Wednesday, March 31, 2010

Big Beaver Valley

Friend Rich and I got a little ambitious on Sunday, and ran behind Ross Lake into the Big Beaver Valley. Very cool of Rich to come up from Tacoma to check this out--great company, as always.  I've blogged about this route a couple times before, but I just keep going back. It's a favorite place of mine, and an easy but worthy run. 

The trailhead is at Ross Dam at Mile Marker 134 on the North Cascades Highway. From the start, the run immediately drops a mile, then you cross the very tall Ross Dam, pictured below. Follow the Ross Lake Trail north for 7 miles, and then take a left and go up the valley. Harvey Manning says its a total of 12.5 miles to our turnaround point. We thought it was less--but we're going with Harvey, because he's an icon--and calling it 25 miles, RT.

The trail is exceptionally runnable, soft, with enough rocks to make your feet hurt by the end of the day. If you're me. Rich carried a bag worthy of Goliath, in anticipation of the possibility of serious weather, and still clipped off the miles, strong. I was hit and miss, sometimes feeling like running, sometimes not, but I ran pretty hard the week before too. I'm going through a running phase.

The real score of the day was the weather. Rain and significant wind were predicted, and we didn't know for absolute sure whether we'd encounter snow, because this is up in the North Cascades.  However, we must've hit a rain shadow, because it rained a lot in the lowlands, back at home, but not so on the trail. We carried extra gear, but didn't really end up needing it. We also played it safe, carrying a 911 SPOT satellite communicator.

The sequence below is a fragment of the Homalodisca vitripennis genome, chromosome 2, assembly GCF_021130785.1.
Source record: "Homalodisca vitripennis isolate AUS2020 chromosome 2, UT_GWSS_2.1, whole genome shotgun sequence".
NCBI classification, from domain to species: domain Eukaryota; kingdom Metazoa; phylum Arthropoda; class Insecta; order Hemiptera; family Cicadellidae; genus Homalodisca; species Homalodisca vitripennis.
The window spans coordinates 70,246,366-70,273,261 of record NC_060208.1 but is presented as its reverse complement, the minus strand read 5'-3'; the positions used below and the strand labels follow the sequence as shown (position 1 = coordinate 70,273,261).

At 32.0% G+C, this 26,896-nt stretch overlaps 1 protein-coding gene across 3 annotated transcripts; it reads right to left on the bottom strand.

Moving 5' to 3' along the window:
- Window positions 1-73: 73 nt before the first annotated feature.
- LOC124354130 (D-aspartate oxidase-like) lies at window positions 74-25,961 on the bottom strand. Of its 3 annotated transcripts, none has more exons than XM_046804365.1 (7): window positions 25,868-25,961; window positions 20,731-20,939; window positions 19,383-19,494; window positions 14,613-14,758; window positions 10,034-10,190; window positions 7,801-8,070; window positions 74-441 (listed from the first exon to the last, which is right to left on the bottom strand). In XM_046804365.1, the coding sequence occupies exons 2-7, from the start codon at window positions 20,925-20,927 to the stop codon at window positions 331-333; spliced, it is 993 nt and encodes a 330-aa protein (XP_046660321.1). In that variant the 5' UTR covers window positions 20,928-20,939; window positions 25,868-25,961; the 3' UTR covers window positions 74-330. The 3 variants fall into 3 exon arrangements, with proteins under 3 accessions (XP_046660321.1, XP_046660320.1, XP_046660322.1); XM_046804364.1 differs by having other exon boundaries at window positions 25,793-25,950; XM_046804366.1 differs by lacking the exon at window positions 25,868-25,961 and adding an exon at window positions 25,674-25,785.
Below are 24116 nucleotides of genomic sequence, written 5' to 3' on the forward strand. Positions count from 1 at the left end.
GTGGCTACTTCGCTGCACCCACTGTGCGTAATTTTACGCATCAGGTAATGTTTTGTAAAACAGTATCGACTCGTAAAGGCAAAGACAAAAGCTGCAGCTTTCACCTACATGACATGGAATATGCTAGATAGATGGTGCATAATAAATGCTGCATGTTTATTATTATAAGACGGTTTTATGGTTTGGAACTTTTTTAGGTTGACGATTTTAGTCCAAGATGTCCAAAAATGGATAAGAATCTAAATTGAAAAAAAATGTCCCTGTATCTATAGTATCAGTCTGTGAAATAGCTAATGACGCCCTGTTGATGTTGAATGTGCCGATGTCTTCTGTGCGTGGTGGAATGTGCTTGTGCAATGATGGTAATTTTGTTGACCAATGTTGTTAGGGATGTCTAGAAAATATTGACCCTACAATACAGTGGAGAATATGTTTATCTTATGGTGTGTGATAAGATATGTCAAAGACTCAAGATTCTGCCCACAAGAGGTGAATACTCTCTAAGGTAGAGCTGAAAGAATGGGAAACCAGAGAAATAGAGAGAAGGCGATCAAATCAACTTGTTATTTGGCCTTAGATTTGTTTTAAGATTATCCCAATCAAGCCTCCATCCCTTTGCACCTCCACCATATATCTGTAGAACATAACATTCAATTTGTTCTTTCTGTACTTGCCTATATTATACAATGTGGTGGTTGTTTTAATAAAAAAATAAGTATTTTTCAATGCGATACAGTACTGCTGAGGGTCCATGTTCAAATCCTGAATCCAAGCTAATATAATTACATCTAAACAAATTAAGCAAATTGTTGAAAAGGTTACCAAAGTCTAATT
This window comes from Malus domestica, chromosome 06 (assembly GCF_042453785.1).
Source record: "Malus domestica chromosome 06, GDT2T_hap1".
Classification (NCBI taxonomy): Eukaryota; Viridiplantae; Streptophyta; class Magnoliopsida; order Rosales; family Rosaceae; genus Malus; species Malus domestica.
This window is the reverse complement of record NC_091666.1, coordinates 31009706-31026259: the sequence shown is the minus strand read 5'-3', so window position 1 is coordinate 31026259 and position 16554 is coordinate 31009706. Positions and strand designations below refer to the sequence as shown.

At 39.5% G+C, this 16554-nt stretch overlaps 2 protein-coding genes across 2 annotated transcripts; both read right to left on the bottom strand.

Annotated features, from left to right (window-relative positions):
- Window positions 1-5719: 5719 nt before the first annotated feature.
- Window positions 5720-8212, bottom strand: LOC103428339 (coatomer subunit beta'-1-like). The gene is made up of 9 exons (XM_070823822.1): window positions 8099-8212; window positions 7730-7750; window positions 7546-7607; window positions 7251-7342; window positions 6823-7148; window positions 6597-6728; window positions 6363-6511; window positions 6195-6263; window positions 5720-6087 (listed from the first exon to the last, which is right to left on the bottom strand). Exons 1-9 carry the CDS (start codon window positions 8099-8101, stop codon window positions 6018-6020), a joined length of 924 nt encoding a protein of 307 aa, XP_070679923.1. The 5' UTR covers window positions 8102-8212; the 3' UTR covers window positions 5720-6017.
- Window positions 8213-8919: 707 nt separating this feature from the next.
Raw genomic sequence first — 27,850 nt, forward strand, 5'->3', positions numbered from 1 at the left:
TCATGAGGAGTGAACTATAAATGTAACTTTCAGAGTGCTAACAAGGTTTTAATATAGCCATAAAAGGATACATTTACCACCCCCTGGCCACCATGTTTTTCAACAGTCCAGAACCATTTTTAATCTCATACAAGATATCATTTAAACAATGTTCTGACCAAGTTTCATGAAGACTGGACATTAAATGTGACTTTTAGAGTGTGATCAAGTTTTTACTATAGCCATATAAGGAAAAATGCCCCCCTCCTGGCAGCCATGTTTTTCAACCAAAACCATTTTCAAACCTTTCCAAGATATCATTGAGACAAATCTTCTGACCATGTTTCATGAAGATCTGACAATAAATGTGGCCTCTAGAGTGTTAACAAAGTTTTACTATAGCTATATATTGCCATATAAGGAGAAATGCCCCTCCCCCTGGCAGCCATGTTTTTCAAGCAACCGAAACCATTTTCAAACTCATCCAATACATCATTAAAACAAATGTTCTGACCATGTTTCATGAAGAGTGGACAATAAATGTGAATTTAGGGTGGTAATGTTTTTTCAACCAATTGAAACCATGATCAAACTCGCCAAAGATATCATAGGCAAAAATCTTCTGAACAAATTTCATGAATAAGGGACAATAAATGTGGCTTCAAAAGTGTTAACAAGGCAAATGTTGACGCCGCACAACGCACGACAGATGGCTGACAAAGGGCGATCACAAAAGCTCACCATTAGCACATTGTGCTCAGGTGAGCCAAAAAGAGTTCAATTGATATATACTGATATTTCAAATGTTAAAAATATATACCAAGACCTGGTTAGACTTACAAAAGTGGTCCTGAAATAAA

In 25 miles of running, we saw nobody. Not a soul, all day. It was like I Am Legend, in the daytime. A little spooky, really. I just think it was too early, and the hiking crowd wouldn't think to come up to the trailhead, considering the weather and with the pass still being closed.

The Big Beaver Valley itself is truly remarkable. It's exceptionally still, and the sound of each bird is clear--the regular whistle, and then a chirp. Horsetails line the trail, green and black, and acres of wetlands with snags host all sorts of wildlife.  We were early, and so it wasn't quite as green as it will get, but the early season run accented other things. Snow above, flora just starting to spring.

The preeminent feature of the valley is its old growth cedars--moss covered titans, almost a thousand years old, lining the trail like pillars. You want to run, but it almost seems blasphemous to do so when you get in the thick of the grove. One triple trunked tree stands out beyond the rest, like the tree that the headless horseman pops out of in the Johnny Depp movie, with a gnarled root system climbing eight feet above its trunk. I'd run a bit, but the truly big trees always brought me to the halt. 

It's a special place, and not too hard of a run, really. I'm trying to go there at least once a year now.

This is one tree, joined at the trunk

Ross Dam

I've been working on using the Force

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